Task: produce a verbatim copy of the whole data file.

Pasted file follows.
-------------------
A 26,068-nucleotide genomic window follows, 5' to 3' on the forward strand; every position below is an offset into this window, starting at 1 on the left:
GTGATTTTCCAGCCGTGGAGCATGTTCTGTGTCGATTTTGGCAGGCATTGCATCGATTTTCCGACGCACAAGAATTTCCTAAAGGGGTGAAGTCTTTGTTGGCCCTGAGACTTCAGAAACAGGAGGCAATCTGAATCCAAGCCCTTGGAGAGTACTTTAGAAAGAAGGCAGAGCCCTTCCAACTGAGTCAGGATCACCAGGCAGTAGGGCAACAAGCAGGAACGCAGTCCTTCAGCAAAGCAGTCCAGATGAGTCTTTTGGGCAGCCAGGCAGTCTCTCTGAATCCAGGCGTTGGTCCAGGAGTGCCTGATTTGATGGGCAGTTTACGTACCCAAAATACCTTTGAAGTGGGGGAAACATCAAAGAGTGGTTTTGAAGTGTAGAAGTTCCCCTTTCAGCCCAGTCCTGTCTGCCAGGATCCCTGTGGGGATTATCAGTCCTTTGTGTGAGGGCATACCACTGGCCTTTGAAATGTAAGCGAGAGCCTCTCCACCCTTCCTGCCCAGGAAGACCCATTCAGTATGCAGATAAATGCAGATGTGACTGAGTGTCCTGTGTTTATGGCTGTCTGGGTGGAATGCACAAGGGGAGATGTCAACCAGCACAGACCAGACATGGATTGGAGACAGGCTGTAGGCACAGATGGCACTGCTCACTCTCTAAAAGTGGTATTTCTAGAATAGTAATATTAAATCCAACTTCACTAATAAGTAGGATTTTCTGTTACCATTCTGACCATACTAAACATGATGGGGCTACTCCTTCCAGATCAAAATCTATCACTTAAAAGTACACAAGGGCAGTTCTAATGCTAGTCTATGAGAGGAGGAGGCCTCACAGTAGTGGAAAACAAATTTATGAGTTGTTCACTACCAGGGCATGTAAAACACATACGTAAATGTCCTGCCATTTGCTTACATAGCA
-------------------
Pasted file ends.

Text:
A 26,068-nucleotide genomic window follows, 5' to 3' on the forward strand; every position below is an offset into this window, starting at 1 on the left:
GTGATTTTCCAGCCGTGGAGCATGTTCTGTGTCGATTTTGGCAGGCATTGCATCGATTTTCCGACGCACAAGAATTTCCTAAAGGGGTGAAGTCTTTGTTGGCCCTGAGACTTCAGAAACAGGAGGCAATCTGAATCCAAGCCCTTGGAGAGTACTTTAGAAAGAAGGCAGAGCCCTTCCAACTGAGTCAGGATCACCAGGCAGTAGGGCAACAAGCAGGAACGCAGTCCTTCAGCAAAGCAGTCCAGATGAGTCTTTTGGGCAGCCAGGCAGTCTCTCTGAATCCAGGCGTTGGTCCAGGAGTGCCTGATTTGATGGGCAGTTTACGTACCCAAAATACCTTTGAAGTGGGGGAAACATCAAAGAGTGGTTTTGAAGTGTAGAAGTTCCCCTTTCAGCCCAGTCCTGTCTGCCAGGATCCCTGTGGGGATTATCAGTCCTTTGTGTGAGGGCATACCACTGGCCTTTGAAATGTAAGCGAGAGCCTCTCCACCCTTCCTGCCCAGGAAGACCCATTCAGTATGCAGATAAATGCAGATGTGACTGAGTGTCCTGTGTTTATGGCTGTCTGGGTGGAATGCACAAGGGGAGATGTCAACCAGCACAGACCAGACATGGATTGGAGACAGGCTGTAGGCACAGATGGCACTGCTCACTCTCTAAAAGTGGTATTTCTAGAATAGTAATATTAAATCCAACTTCACTAATAAGTAGGATTTTCTGTTACCATTCTGACCATACTAAACATGATGGGGCTACTCCTTCCAGATCAAAATCTATCACTTAAAAGTACACAAGGGCAGTTCTAATGCTAGTCTATGAGAGGAGGAGGCCTCACAGTAGTGGAAAACAAATTTATGAGTTGTTCACTACCAGGGCATGTAAAACACATACGTAAATGTCCTGCCATTTGCTTACATAGCA